After several years of fruitless siege, Greeks hid their best warriors in a giant wooden horse and left Troy. The Trojans brought the statue in the city to celebrate their victory. But after a night of celebration, the Greeks jumped out from the wooden horse and opened the city gates to the rest of the Greek army.
Is history condemned to repeat itself?
1) The financial battlefield is promising an epic story
More than 3000 years after, McKinsey counted more than 12.000 fintech companies that entered the financial area occupied by 32.000 banks according to Bankscope. These incumbents are seated on a 1 trillion profit pool, almost 20% of the annual global profits. Enough to incentive 1.000 new Fintech entrants yearly.
2) A cultural shock between opponents
The cultural gap between Fintech companies and traditional financial players is significant. Most noteworthy, Fintech companies are growth and customer focused. They innovate, reinvent business models and redesign customer experience according to the increasing digital demand. At the opposite, incumbents are focused on profitability and risk control. You will find more information about the challenge of building a winning culture here.
3) How the battle could end ?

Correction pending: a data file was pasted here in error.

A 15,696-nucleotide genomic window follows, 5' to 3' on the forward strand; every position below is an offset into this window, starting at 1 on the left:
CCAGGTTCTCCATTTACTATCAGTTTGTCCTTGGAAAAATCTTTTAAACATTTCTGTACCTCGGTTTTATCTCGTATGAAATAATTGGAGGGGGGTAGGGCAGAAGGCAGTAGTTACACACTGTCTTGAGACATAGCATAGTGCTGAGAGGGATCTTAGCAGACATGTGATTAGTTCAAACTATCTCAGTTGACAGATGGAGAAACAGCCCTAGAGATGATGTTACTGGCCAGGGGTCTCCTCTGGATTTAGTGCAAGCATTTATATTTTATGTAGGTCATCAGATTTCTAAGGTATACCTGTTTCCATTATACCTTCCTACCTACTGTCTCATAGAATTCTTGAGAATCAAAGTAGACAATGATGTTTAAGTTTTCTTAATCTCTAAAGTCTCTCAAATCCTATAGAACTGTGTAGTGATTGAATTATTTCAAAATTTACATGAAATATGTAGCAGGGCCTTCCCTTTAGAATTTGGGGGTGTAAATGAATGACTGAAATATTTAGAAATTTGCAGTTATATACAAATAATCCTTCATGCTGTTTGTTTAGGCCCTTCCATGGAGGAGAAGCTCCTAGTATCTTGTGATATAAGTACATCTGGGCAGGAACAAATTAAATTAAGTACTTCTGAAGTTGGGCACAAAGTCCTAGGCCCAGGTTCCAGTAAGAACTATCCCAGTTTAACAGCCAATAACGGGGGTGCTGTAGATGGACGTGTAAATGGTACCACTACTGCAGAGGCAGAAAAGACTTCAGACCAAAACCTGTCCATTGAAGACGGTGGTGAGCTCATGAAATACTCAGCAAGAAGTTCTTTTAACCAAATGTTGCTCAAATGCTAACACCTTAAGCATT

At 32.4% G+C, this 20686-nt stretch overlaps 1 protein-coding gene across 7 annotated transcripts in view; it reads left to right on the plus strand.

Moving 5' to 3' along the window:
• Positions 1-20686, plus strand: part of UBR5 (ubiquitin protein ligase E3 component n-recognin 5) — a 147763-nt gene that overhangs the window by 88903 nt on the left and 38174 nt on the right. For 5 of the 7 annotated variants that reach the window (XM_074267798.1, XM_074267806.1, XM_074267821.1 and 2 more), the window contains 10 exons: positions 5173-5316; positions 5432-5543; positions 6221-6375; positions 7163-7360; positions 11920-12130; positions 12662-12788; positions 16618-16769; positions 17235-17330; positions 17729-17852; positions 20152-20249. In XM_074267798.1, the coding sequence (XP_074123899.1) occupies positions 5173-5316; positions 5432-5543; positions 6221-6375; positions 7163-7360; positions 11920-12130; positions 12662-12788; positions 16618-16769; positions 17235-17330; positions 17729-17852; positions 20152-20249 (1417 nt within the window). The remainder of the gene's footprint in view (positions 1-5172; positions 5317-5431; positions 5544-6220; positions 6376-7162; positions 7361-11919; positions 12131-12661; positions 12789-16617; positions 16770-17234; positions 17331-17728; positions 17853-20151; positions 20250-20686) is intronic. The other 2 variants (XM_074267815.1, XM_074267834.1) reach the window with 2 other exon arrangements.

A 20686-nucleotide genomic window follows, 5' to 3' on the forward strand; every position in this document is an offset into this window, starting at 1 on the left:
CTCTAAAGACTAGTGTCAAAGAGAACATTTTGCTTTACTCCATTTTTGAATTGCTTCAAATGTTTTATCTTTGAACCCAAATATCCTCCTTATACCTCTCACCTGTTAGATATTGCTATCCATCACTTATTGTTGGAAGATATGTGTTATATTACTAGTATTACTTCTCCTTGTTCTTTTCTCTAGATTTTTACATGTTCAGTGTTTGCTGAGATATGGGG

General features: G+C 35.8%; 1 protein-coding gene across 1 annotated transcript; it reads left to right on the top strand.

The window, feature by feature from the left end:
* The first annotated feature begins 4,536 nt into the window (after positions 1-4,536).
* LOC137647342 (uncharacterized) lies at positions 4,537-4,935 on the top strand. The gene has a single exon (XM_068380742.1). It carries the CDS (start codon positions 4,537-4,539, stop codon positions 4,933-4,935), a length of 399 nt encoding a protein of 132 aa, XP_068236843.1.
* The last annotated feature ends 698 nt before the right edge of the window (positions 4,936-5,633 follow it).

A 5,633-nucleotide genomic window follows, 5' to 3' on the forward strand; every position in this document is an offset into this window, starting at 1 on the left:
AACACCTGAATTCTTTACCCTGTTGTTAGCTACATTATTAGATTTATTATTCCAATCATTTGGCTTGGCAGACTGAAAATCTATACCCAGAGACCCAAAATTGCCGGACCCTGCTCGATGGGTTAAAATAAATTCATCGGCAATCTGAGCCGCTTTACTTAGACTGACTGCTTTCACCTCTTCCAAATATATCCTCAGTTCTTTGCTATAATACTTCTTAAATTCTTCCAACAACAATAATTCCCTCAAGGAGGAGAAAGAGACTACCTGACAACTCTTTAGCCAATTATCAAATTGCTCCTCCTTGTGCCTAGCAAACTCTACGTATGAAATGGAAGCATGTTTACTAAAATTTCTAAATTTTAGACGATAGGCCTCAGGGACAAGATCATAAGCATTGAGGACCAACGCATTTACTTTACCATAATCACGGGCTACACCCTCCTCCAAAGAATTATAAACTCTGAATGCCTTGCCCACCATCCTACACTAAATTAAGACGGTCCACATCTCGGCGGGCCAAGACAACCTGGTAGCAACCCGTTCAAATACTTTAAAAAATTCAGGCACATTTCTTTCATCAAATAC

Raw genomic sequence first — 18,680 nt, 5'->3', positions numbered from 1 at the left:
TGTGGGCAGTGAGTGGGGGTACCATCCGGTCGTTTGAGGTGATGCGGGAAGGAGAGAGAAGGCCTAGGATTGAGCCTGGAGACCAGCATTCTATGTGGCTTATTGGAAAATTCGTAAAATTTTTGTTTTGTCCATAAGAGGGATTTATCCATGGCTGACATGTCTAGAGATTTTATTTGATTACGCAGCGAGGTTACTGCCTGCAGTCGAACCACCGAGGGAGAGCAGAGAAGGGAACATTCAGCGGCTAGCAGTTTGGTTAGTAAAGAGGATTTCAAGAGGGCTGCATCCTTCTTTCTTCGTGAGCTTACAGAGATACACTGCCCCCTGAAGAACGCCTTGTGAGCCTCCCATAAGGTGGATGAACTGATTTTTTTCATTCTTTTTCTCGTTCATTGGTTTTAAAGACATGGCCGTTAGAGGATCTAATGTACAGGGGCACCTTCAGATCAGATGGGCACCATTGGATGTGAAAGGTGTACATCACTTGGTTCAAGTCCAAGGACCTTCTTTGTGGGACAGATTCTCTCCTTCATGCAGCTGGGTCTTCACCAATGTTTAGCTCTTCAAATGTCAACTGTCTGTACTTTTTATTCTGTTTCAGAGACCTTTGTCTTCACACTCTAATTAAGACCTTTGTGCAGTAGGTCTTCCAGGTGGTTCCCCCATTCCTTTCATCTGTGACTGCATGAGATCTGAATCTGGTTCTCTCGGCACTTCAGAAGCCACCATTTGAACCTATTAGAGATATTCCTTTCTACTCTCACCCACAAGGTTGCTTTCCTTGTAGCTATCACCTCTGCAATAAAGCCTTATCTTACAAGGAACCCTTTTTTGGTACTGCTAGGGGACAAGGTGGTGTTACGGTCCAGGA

Warriors with different skills are fated to be victorious in different parts of the financial value chain.
As managing risk and regulations is a strength of incumbents, banks could become some kind of transactional financial platforms on the back-end.
Fintech companies would excel on the digital front-end, where innovation and agility are so crucial to enhance the customer experience. We are already observing a fragmentation of the value chain in US where externalised IT spendings went from 45.8% in 2009 to 53.2% in 2015. And new regulations could accentuate this movement, as PSD2 in Europe, opening bank data and allowing Fintech to offer ancillary services.
As the number of mobile interactions overpassed internet and branches interactions, traditional players will have to accentuate their digital transformation. This change management exercise will require to instill digital competencies in banking boards, as there is no success without their support. Banks will reduce their share buyback programs to acquire and develop partnerships with Fintech companies, indirectly fostering their innovation, their digital skills and agility.
Finally, Fintech startups are not competing with traditional players when addressing previously unserved population. Fintech firms which reduce costs through technology can serve these new customers. From 2011 to 2014, M-Pesa, Bcash and others reduced the number of unbanked worldwide from 2.5 to 2 billion. That’s still 2 billion to go !
What do you think?